Press Release: 26th November 2020. Immediate Release.
Inventor gives away his invention: “To Help People Make More Forests”
It can take a while to get an invention to the stage of being a sell-able product. there are many hoops the inventor has to jump through. There is the prototyping stage of developing and testing the different versions of the item to sort out any problems. There is the need to patent the device to protect it from copying, and there are all sorts of issues to either license the product to others; or to sell the product oneself and set up a business to engage in manufacturing, marketing, distribution and sales. If the invention has worldwide appeal then this can take many years to set up.
One inventor has decided to bypass all this by giving away his invention, which “Helps people make more forests”, to anyone who wants. it. We are all aware of the need for more trees, various scientists are naturalists have been telling us this and even governments are finally waking up to the fact. One man from the UK has come up with a unique and novel idea to help to do just that.
William Martin, from Findhorn, Moray, in Northern Scotland has invented a stick which he says, “Lets you plant 500 trees seeds per hour while out walking in the wild. You can comfortably put a seed in the ground every second step while out having a lovely walk.”
Mr Martin has not patented the idea because he said, “This invention needs to get out now and it needs to get out worldwide as soon as possible. People I’ve shown it to have been amazed by it and asked me if I have patented it, but I tell them that would take too long. The planet and the people need this now”.
What Mr Martin is doing instead is to set up a multilingual website and a non-profit organization to promote the idea and show people how to make and use the, “Rewilding Stick” as he calls it. “it is a very simple device. It seems odd that nobody has developed these before now. It is just a hollow metal stick with a blade made at the end which gets pushed into the ground. You just drop the seed in the top end as you push the stick into the ground, and turn it though a half turn. The seed drops into the hole made by the stick. There are also other ways to use the Rewilding Stick depending on the types of seeds and the type of soil and whether the soil is dry or muddy.”
Where can people get one of these Rewilding Sticks? “Well, for the time being people need to make their own, or get a friend to do it for them. You can make one by converting an ordinary metal walking stick you can buy online. There are instructions on our website. I am hoping that groups of people will form which will include those who will make the sticks, along with those who gather and plant the seeds. If necessary I’ll look at setting up a Social Enterprise to make and sell them, but the idea is now out in the public domain so it is open to everyone.
What are the survival rates of the plants which are planted in this way? Won’t any emerging trees, or whatever, get eaten up or damaged by local wildlife? “We are simply mimicking nature, and giving it a helping hand to recover, by getting seeds of native species directly into the ground where they are likely to do well. If some get eaten or damaged by local wildlife then that is not a problem as local wildlife are welcome. We are doing this for them as much as ourselves. When those plants mature they local wildlife will help spread the seeds and more than make up for any damage done early on. Besides, the effort involved in planting this way is so minimal, and so enjoyable, that we can just plant some more seeds if necessary.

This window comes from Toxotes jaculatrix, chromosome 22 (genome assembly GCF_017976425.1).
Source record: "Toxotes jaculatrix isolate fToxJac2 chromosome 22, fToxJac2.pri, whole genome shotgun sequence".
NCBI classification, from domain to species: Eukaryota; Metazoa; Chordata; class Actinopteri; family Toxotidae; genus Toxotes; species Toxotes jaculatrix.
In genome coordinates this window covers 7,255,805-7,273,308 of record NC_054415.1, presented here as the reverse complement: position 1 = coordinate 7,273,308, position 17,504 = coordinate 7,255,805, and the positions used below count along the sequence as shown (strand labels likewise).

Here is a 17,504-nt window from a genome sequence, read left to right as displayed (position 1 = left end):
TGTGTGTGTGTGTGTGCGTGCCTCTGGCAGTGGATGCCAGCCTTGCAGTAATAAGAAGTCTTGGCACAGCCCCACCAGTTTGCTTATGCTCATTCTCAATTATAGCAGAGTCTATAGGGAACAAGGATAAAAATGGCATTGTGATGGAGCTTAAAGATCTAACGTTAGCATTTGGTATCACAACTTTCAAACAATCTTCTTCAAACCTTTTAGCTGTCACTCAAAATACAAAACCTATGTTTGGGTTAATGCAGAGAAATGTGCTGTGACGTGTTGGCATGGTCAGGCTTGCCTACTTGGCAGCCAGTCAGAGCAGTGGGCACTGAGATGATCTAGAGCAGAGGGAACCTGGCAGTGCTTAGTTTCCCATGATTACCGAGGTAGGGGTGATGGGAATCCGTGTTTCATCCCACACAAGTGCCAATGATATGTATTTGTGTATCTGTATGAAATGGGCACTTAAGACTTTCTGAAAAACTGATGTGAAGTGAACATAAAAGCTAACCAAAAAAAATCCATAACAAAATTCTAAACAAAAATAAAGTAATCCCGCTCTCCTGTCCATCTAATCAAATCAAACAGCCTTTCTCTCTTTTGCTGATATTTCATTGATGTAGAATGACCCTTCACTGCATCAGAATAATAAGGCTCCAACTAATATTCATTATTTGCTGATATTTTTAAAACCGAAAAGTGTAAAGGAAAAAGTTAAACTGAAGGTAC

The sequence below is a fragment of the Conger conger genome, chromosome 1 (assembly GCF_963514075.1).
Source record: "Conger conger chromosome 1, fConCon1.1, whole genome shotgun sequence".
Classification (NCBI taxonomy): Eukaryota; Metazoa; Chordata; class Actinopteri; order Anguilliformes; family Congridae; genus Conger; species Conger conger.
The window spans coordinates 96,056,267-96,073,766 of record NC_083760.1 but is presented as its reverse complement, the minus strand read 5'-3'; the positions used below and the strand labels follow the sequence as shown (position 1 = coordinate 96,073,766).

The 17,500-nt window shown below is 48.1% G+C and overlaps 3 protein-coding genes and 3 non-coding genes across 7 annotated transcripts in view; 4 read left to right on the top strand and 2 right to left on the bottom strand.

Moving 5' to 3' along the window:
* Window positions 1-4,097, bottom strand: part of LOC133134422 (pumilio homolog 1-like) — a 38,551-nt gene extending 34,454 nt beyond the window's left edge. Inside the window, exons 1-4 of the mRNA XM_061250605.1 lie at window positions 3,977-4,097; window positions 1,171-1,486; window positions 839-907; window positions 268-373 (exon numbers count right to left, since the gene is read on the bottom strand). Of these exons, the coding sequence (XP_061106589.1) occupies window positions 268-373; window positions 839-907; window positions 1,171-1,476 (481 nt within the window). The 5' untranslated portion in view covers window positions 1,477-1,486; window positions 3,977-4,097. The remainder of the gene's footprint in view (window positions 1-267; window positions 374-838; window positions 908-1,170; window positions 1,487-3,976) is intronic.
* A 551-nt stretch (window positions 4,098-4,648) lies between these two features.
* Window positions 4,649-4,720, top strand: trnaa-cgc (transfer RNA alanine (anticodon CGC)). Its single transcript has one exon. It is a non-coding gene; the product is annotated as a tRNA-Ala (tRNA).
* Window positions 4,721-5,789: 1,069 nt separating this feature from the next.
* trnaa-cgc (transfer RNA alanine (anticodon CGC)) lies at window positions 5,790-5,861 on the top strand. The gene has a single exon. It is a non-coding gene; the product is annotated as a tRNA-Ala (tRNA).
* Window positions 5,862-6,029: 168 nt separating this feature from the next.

You may wonder if these sticks are difficult to use and only for the really fit. “The most difficult thing in this type of planting is to keep the smile off your face. When you realise that you have just planted hundreds of trees, maybe even thousands of trees, while out in nature enjoying yourself, it is a wonderful feeling. It can take a wee bit of practice to learn to use it for many different types of seed in different situations, but most people or off and going after a short demonstration. This is a good way to get fit, as you hardly even notice you are doing exercise as it is so much fun. People tell me that it is good for mental health issues too”.
Mr Martin does give one warning, though. “It is very important to use a Rewilding Stick responsibly and use it to plant native species which the local wildlife are adapted to. Planting things which are not native species can do a lot of damage to a local ecology. Don’t just go planting your favourite tree, or whatever; unless that is also a favorite of the local wildlife. It is also important to gather seeds responsibly, so that we leave enough behind for the local wildlife to consume.”
William Martin: 07 999 249 677
Email: [email protected]
Website: Global Rewilding Initiative: www.glorew.com
Personal Website: williamfergusmartin.com
The Global Rewilding Initiative was founded on 2nd December 2020, Scottish Charity number: SC050606. Prior to that our founder, William Martin, had been developing and testing Rewilding Sticks since October 2016.
William Martin was born in Glasgow on 22nd July 1953 and currently lives in Findhorn, Moray, Scotland, UK. He is a semi-retired Information Technology Consultant. He is also the founder of The Global Forgiveness Initiative (www.glofig.com), which promotes a free ebook, The Four Steps to Forgiveness, available in over 25 languages. He sees his Rewilding work as a way for people to become reconciled and reconnected with nature and the planet which we all share.
His book, Forgiveness is Power, is published internationally including China (ISBN: 9787559606006) and India (ISBN: 9789325975170).